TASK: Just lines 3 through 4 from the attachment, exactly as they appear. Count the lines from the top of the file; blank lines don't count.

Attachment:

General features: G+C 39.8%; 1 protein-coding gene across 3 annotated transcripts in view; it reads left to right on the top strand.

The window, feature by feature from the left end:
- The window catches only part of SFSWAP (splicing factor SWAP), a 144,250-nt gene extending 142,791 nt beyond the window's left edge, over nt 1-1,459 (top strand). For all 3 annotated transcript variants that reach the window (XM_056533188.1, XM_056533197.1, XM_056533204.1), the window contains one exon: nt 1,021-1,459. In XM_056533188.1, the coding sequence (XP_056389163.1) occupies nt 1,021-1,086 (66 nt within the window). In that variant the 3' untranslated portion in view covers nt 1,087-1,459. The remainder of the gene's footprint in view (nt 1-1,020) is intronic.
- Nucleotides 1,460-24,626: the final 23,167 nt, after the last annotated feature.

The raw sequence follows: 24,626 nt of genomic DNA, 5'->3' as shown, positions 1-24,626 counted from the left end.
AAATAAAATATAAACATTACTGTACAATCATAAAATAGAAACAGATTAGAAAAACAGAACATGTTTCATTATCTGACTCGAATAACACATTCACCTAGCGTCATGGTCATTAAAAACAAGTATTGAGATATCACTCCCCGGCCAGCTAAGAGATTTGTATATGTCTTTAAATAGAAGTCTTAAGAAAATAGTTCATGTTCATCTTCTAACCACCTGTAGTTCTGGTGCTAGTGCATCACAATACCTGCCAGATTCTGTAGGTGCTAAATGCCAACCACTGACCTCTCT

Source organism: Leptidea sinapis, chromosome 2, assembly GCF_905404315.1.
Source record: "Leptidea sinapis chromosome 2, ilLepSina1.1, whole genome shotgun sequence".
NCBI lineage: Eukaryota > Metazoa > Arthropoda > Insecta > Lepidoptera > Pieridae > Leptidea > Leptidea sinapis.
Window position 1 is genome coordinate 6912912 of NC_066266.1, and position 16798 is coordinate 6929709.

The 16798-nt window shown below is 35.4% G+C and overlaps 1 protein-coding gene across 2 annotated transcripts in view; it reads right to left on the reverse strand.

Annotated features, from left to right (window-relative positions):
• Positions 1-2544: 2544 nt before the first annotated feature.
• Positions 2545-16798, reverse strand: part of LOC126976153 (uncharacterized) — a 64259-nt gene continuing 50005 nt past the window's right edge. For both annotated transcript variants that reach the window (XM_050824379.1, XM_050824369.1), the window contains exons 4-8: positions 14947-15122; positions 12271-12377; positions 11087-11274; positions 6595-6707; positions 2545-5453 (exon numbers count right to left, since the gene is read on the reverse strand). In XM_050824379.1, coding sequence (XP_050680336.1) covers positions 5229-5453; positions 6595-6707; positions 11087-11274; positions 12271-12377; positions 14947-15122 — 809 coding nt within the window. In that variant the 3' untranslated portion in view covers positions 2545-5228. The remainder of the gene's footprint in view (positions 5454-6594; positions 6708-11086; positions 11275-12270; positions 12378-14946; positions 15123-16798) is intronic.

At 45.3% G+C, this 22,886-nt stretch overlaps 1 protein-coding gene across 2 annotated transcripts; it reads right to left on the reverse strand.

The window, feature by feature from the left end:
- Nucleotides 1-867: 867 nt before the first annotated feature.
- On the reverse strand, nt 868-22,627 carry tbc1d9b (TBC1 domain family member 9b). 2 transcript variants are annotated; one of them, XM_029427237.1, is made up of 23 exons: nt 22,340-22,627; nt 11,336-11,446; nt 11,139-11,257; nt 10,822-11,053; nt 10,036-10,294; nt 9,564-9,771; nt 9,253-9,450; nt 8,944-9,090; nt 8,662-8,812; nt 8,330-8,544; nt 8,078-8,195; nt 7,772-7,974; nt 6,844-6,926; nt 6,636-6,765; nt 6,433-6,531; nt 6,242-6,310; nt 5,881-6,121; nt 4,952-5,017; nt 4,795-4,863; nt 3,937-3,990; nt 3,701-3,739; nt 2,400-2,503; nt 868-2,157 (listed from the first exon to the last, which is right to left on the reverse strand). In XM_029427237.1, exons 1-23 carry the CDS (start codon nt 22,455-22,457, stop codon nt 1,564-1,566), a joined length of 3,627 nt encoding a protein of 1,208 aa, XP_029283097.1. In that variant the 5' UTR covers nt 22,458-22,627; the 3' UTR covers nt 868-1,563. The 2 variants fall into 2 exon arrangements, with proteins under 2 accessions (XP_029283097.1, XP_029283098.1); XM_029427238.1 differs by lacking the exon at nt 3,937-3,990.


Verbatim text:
- The window catches only part of SFSWAP (splicing factor SWAP), a 144,250-nt gene extending 142,791 nt beyond the window's left edge, over nt 1-1,459 (top strand). For all 3 annotated transcript variants that reach the window (XM_056533188.1, XM_056533197.1, XM_056533204.1), the window contains one exon: nt 1,021-1,459. In XM_056533188.1, the coding sequence (XP_056389163.1) occupies nt 1,021-1,086 (66 nt within the window). In that variant the 3' untranslated portion in view covers nt 1,087-1,459. The remainder of the gene's footprint in view (nt 1-1,020) is intronic.
- Nucleotides 1,460-24,626: the final 23,167 nt, after the last annotated feature.